By Susan Nilson
Last month, the Pet Professional Guild (PPG) hosted a webinar with Anna York, BSc (Hon) PhD, Stephanie Perniciaro PhD MPH, Anne Wyllie PhD, Maikel Boot PhD, Chantal Vogels PhD MSc BSc, and Kayoko Shioda DVM MPH of the Yale School of Medicine in New Haven, Connecticut and Dr. Hannah Capon of Canine Arthritis Management in the U.K. to examine how, in this time of pandemic, dog trainers, animal behavior consultants and pet care professionals can engage in best practice to keep themselves and their clients safe as they look to start re-opening and operating their businesses.
COVID-19 Discussion Overview
The discussion included a basic molecular understanding of the coronavirus, the testing, symptoms and risk factors for humans, how it is transmitted between humans, the roles animals such as cats and dogs may play in transmission between humans, and how all of us can modify our behaviors to minimize the spread and keep everyone (especially vulnerable people) as safe as possible.
While we only have room for just a few of the highlights here, you can listen to a recording of the complete webinar plus Q&A session and also gain access to Dr. York’s presentation, by registering here.
Tip #1: In-Person Dog Training Classes
Q: I usually only do private sessions, no group classes. Right now I am only doing live online training but since we are now allowed to offer dog training, most people want the in-person training. To restart this safely, is it best to only have one person bring the dog to training, rather than the whole family?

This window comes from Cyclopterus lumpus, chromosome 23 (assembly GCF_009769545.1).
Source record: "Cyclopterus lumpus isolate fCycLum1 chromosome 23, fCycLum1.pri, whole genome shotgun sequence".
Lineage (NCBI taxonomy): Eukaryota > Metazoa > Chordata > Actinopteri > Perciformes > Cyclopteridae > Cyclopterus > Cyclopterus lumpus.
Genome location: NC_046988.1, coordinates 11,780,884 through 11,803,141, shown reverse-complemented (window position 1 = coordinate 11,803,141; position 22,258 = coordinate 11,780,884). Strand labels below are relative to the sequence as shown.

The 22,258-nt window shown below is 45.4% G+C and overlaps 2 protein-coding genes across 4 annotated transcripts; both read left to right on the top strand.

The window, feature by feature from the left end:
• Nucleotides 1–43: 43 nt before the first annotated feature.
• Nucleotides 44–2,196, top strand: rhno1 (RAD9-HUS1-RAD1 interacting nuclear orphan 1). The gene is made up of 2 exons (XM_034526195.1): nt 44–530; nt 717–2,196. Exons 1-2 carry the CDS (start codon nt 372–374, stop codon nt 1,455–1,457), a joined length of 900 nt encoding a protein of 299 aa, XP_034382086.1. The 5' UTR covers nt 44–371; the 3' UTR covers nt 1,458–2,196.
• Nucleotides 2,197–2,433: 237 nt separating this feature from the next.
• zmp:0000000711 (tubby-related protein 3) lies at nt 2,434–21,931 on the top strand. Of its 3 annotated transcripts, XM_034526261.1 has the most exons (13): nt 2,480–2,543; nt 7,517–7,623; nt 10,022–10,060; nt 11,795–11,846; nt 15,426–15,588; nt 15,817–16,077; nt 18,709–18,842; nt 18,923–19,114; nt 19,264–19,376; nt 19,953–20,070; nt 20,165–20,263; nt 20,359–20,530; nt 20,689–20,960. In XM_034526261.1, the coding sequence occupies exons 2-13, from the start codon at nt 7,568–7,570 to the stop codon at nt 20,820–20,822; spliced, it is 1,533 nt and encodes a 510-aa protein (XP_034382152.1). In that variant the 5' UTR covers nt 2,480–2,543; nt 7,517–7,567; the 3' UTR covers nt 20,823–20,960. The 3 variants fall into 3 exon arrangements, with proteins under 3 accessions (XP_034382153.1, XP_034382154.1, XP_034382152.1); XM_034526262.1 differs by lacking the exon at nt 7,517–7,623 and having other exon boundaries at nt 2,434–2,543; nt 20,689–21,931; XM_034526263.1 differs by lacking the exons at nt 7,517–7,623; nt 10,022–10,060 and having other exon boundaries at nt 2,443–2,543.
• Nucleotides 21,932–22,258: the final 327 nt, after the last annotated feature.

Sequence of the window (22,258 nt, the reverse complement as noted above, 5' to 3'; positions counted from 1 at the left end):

A: Ideally, in all areas of life, where you must make contact with other people, it is recommended to reduce the number of contacts you are having. So yes, in both these cases, only one family member should bring the dog to training.
Ideally the same person would bring the dog each week, and they can pass on what they learn to other members of the household, however if it is important to the process, other members of that same household could rotate bringing the dog to different sessions. However, definitely only having one member of the household at any session is definitely best. It not only makes social distancing easier but reduces your exposure.
Tip #2: Dog Training Equipment
Q: I have begun seeing dog training clients outside. We pull up our masks if we have to approach one another, but for the most part work at 12 feet or so without. Also, I will wear gloves if I’m handling the client’s leash and remove and discard them at the end of our session. How risky is this training arrangement?
A: Working outside is always preferable to inside due to ability to social distance and also increased/better airflow, which will move potential virus containing aerosols away (also fewer commonly touched surfaces for virus to land on). Whilst outdoors, do still consider communal surfaces you may be touching (park bench, dog bin etc.) and keep your hands away from your face, always wash hands after any outing. The greater the distance the better but keep the minimum recommended (6ft/2m) and wear masks throughout (if you have to remove masks do this using the correct method with good hand hygiene).